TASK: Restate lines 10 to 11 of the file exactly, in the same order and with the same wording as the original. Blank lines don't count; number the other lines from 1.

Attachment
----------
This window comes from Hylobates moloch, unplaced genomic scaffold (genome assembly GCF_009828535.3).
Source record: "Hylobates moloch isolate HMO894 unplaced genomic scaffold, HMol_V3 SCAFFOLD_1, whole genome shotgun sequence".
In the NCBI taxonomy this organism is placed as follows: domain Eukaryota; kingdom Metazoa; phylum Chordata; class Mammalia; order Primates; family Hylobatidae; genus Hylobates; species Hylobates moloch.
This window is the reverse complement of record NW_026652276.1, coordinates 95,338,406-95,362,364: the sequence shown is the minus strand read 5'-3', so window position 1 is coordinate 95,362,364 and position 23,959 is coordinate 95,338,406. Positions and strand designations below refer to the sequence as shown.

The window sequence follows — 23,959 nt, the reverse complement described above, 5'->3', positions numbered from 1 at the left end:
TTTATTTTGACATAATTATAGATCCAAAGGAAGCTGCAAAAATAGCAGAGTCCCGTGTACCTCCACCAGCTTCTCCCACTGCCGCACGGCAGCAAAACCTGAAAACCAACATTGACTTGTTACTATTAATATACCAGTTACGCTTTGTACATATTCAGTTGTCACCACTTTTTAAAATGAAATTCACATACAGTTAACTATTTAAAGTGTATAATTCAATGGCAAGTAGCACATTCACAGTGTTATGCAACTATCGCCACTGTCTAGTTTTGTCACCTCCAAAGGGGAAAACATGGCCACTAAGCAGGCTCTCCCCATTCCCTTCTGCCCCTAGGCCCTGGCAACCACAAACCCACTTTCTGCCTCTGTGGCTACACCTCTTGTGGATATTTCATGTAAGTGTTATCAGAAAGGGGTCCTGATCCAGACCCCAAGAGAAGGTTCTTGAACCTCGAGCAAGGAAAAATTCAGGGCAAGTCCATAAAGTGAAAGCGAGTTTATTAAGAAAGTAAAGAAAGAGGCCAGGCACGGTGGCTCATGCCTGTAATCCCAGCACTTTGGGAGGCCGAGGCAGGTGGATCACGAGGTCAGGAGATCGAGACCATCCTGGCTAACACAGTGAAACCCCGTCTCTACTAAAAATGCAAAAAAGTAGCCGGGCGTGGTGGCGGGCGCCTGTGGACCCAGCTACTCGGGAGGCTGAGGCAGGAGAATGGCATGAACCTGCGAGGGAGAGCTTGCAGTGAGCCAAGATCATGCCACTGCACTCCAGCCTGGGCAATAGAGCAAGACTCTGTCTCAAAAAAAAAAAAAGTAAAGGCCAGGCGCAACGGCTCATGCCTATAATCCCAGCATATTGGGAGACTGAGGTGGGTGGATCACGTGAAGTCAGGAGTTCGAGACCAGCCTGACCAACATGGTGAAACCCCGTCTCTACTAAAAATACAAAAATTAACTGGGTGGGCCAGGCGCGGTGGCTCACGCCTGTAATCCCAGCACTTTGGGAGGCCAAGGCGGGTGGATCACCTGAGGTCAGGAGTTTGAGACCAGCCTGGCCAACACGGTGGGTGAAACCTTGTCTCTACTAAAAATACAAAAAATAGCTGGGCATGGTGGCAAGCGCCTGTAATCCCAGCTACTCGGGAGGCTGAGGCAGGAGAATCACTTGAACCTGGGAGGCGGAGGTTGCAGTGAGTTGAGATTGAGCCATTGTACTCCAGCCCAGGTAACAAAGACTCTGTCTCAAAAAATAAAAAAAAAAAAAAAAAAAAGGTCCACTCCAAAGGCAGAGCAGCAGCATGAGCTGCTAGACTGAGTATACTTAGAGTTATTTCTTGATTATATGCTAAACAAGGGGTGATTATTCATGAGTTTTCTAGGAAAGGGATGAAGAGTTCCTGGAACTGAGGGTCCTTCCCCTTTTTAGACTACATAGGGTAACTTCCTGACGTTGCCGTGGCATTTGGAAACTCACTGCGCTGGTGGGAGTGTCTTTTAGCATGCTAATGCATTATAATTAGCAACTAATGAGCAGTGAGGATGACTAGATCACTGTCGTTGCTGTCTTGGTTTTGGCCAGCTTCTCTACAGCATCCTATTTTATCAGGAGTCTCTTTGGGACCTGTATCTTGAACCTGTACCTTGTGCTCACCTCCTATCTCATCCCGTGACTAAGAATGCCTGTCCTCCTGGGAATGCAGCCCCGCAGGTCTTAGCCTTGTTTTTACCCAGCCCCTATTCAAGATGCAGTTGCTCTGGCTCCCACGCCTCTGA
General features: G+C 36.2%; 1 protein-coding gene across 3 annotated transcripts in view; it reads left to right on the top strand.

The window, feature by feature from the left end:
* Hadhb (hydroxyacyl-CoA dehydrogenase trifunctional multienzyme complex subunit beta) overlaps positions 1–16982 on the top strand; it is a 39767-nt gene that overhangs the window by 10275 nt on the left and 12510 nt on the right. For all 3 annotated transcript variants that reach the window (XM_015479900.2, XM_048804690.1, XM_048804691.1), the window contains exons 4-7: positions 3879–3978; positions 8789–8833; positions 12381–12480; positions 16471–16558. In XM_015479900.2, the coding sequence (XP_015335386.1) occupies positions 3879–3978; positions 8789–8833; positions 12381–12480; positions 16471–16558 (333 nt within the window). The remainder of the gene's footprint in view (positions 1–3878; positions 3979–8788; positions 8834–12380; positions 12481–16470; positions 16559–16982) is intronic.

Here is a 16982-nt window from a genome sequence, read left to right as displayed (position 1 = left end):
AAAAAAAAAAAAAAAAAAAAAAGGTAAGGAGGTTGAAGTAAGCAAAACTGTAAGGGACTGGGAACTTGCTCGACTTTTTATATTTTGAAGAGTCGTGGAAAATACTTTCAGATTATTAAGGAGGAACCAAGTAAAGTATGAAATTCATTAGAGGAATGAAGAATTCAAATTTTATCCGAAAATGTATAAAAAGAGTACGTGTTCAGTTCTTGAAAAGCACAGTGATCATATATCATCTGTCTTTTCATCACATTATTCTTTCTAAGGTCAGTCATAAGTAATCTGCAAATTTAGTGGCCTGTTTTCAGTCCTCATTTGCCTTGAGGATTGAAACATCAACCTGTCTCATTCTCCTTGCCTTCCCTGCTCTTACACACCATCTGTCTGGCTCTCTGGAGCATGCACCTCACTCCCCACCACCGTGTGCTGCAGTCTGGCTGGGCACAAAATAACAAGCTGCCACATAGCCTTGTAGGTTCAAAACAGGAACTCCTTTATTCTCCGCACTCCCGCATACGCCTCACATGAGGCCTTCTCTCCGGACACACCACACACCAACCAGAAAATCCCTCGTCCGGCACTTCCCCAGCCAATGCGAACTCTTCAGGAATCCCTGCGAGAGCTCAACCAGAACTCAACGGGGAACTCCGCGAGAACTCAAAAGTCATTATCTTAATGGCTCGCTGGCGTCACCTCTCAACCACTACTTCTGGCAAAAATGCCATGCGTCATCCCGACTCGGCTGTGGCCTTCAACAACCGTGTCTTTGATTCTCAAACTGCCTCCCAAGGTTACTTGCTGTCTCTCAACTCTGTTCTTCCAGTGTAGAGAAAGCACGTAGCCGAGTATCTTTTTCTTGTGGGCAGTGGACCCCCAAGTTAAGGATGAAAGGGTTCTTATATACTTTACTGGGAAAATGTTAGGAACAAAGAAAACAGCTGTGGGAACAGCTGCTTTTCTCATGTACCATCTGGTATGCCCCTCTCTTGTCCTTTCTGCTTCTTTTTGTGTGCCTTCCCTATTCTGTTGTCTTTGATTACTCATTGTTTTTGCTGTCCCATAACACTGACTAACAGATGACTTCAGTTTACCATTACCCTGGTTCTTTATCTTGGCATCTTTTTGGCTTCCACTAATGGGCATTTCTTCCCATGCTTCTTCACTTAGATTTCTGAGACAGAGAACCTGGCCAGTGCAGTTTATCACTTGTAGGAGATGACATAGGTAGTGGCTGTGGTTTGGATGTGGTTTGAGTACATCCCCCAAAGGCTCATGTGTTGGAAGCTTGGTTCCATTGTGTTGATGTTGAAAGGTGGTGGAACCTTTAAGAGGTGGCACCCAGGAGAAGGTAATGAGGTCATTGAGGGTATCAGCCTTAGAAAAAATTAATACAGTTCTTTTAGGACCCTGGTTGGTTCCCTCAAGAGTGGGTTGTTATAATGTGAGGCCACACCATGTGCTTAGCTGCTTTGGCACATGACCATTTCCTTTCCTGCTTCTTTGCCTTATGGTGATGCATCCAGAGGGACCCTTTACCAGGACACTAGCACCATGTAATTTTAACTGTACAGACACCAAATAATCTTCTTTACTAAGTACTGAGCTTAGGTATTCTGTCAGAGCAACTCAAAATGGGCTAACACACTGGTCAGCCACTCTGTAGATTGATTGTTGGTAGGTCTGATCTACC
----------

Here is a 16982-nt window from a genome sequence, read left to right as displayed (position 1 = left end):
AAAAAAAAAAAAAAAAAAAAAAGGTAAGGAGGTTGAAGTAAGCAAAACTGTAAGGGACTGGGAACTTGCTCGACTTTTTATATTTTGAAGAGTCGTGGAAAATACTTTCAGATTATTAAGGAGGAACCAAGTAAAGTATGAAATTCATTAGAGGAATGAAGAATTCAAATTTTATCCGAAAATGTATAAAAAGAGTACGTGTTCAGTTCTTGAAAAGCACAGTGATCATATATCATCTGTCTTTTCATCACATTATTCTTTCTAAGGTCAGTCATAAGTAATCTGCAAATTTAGTGGCCTGTTTTCAGTCCTCATTTGCCTTGAGGATTGAAACATCAACCTGTCTCATTCTCCTTGCCTTCCCTGCTCTTACACACCATCTGTCTGGCTCTCTGGAGCATGCACCTCACTCCCCACCACCGTGTGCTGCAGTCTGGCTGGGCACAAAATAACAAGCTGCCACATAGCCTTGTAGGTTCAAAACAGGAACTCCTTTATTCTCCGCACTCCCGCATACGCCTCACATGAGGCCTTCTCTCCGGACACACCACACACCAACCAGAAAATCCCTCGTCCGGCACTTCCCCAGCCAATGCGAACTCTTCAGGAATCCCTGCGAGAGCTCAACCAGAACTCAACGGGGAACTCCGCGAGAACTCAAAAGTCATTATCTTAATGGCTCGCTGGCGTCACCTCTCAACCACTACTTCTGGCAAAAATGCCATGCGTCATCCCGACTCGGCTGTGGCCTTCAACAACCGTGTCTTTGATTCTCAAACTGCCTCCCAAGGTTACTTGCTGTCTCTCAACTCTGTTCTTCCAGTGTAGAGAAAGCACGTAGCCGAGTATCTTTTTCTTGTGGGCAGTGGACCCCCAAGTTAAGGATGAAAGGGTTCTTATATACTTTACTGGGAAAATGTTAGGAACAAAGAAAACAGCTGTGGGAACAGCTGCTTTTCTCATGTACCATCTGGTATGCCCCTCTCTTGTCCTTTCTGCTTCTTTTTGTGTGCCTTCCCTATTCTGTTGTCTTTGATTACTCATTGTTTTTGCTGTCCCATAACACTGACTAACAGATGACTTCAGTTTACCATTACCCTGGTTCTTTATCTTGGCATCTTTTTGGCTTCCACTAATGGGCATTTCTTCCCATGCTTCTTCACTTAGATTTCTGAGACAGAGAACCTGGCCAGTGCAGTTTATCACTTGTAGGAGATGACATAGGTAGTGGCTGTGGTTTGGATGTGGTTTGAGTACATCCCCCAAAGGCTCATGTGTTGGAAGCTTGGTTCCATTGTGTTGATGTTGAAAGGTGGTGGAACCTTTAAGAGGTGGCACCCAGGAGAAGGTAATGAGGTCATTGAGGGTATCAGCCTTAGAAAAAATTAATACAGTTCTTTTAGGACCCTGGTTGGTTCCCTCAAGAGTGGGTTGTTATAATGTGAGGCCACACCATGTGCTTAGCTGCTTTGGCACATGACCATTTCCTTTCCTGCTTCTTTGCCTTATGGTGATGCATCCAGAGGGACCCTTTACCAGGACACTAGCACCATGTAATTTTAACTGTACAGACACCAAATAATCTTCTTTACTAAGTACTGAGCTTAGGTATTCTGTCAGAGCAACTCAAAATGGGCTAACACACTGGTCAGCCACTCTGTAGATTGATTGTTGGTAGGTCTGATCTACC